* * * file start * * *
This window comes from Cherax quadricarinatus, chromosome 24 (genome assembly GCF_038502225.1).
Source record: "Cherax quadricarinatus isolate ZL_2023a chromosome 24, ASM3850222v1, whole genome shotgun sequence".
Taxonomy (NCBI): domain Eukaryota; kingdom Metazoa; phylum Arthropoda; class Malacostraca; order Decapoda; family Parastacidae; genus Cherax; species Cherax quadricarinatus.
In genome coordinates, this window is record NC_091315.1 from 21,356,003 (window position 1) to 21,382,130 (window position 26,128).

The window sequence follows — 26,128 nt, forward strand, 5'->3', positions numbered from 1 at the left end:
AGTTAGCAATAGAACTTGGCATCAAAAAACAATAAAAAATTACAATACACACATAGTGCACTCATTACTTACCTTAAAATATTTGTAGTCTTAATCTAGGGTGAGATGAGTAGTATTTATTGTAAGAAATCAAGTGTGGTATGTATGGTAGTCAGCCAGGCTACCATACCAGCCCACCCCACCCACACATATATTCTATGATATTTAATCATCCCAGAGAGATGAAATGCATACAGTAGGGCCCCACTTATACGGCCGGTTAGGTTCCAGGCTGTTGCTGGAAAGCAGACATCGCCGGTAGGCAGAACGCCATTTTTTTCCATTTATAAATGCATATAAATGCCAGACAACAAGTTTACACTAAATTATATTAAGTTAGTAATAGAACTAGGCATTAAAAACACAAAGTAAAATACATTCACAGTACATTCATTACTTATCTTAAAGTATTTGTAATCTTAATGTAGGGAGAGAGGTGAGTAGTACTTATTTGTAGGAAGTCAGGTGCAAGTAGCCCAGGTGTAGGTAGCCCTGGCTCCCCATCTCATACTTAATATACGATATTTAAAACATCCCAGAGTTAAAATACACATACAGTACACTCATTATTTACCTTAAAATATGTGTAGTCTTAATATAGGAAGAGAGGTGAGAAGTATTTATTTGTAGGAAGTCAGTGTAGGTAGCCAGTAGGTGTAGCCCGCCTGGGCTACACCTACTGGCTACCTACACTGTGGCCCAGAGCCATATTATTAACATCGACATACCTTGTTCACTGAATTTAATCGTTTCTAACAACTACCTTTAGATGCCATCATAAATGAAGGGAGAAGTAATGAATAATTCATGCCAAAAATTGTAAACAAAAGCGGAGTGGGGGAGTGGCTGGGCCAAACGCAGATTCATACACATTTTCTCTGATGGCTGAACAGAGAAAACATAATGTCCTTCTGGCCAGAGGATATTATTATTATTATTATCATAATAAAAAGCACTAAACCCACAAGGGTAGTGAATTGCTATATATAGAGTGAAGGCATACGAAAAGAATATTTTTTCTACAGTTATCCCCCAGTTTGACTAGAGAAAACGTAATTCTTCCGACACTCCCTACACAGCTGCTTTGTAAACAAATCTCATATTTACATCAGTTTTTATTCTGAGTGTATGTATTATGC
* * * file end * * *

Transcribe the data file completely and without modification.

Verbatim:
This window comes from Cherax quadricarinatus, chromosome 24 (genome assembly GCF_038502225.1).
Source record: "Cherax quadricarinatus isolate ZL_2023a chromosome 24, ASM3850222v1, whole genome shotgun sequence".
Taxonomy (NCBI): domain Eukaryota; kingdom Metazoa; phylum Arthropoda; class Malacostraca; order Decapoda; family Parastacidae; genus Cherax; species Cherax quadricarinatus.
In genome coordinates, this window is record NC_091315.1 from 21,356,003 (window position 1) to 21,382,130 (window position 26,128).

The window sequence follows — 26,128 nt, forward strand, 5'->3', positions numbered from 1 at the left end:
AGTTAGCAATAGAACTTGGCATCAAAAAACAATAAAAAATTACAATACACACATAGTGCACTCATTACTTACCTTAAAATATTTGTAGTCTTAATCTAGGGTGAGATGAGTAGTATTTATTGTAAGAAATCAAGTGTGGTATGTATGGTAGTCAGCCAGGCTACCATACCAGCCCACCCCACCCACACATATATTCTATGATATTTAATCATCCCAGAGAGATGAAATGCATACAGTAGGGCCCCACTTATACGGCCGGTTAGGTTCCAGGCTGTTGCTGGAAAGCAGACATCGCCGGTAGGCAGAACGCCATTTTTTTCCATTTATAAATGCATATAAATGCCAGACAACAAGTTTACACTAAATTATATTAAGTTAGTAATAGAACTAGGCATTAAAAACACAAAGTAAAATACATTCACAGTACATTCATTACTTATCTTAAAGTATTTGTAATCTTAATGTAGGGAGAGAGGTGAGTAGTACTTATTTGTAGGAAGTCAGGTGCAAGTAGCCCAGGTGTAGGTAGCCCTGGCTCCCCATCTCATACTTAATATACGATATTTAAAACATCCCAGAGTTAAAATACACATACAGTACACTCATTATTTACCTTAAAATATGTGTAGTCTTAATATAGGAAGAGAGGTGAGAAGTATTTATTTGTAGGAAGTCAGTGTAGGTAGCCAGTAGGTGTAGCCCGCCTGGGCTACACCTACTGGCTACCTACACTGTGGCCCAGAGCCATATTATTAACATCGACATACCTTGTTCACTGAATTTAATCGTTTCTAACAACTACCTTTAGATGCCATCATAAATGAAGGGAGAAGTAATGAATAATTCATGCCAAAAATTGTAAACAAAAGCGGAGTGGGGGAGTGGCTGGGCCAAACGCAGATTCATACACATTTTCTCTGATGGCTGAACAGAGAAAACATAATGTCCTTCTGGCCAGAGGATATTATTATTATTATTATCATAATAAAAAGCACTAAACCCACAAGGGTAGTGAATTGCTATATATAGAGTGAAGGCATACGAAAAGAATATTTTTTCTACAGTTATCCCCCAGTTTGACTAGAGAAAACGTAATTCTTCCGACACTCCCTACACAGCTGCTTTGTAAACAAATCTCATATTTACATCAGTTTTTATTCTGAGTGTATGTATTATGC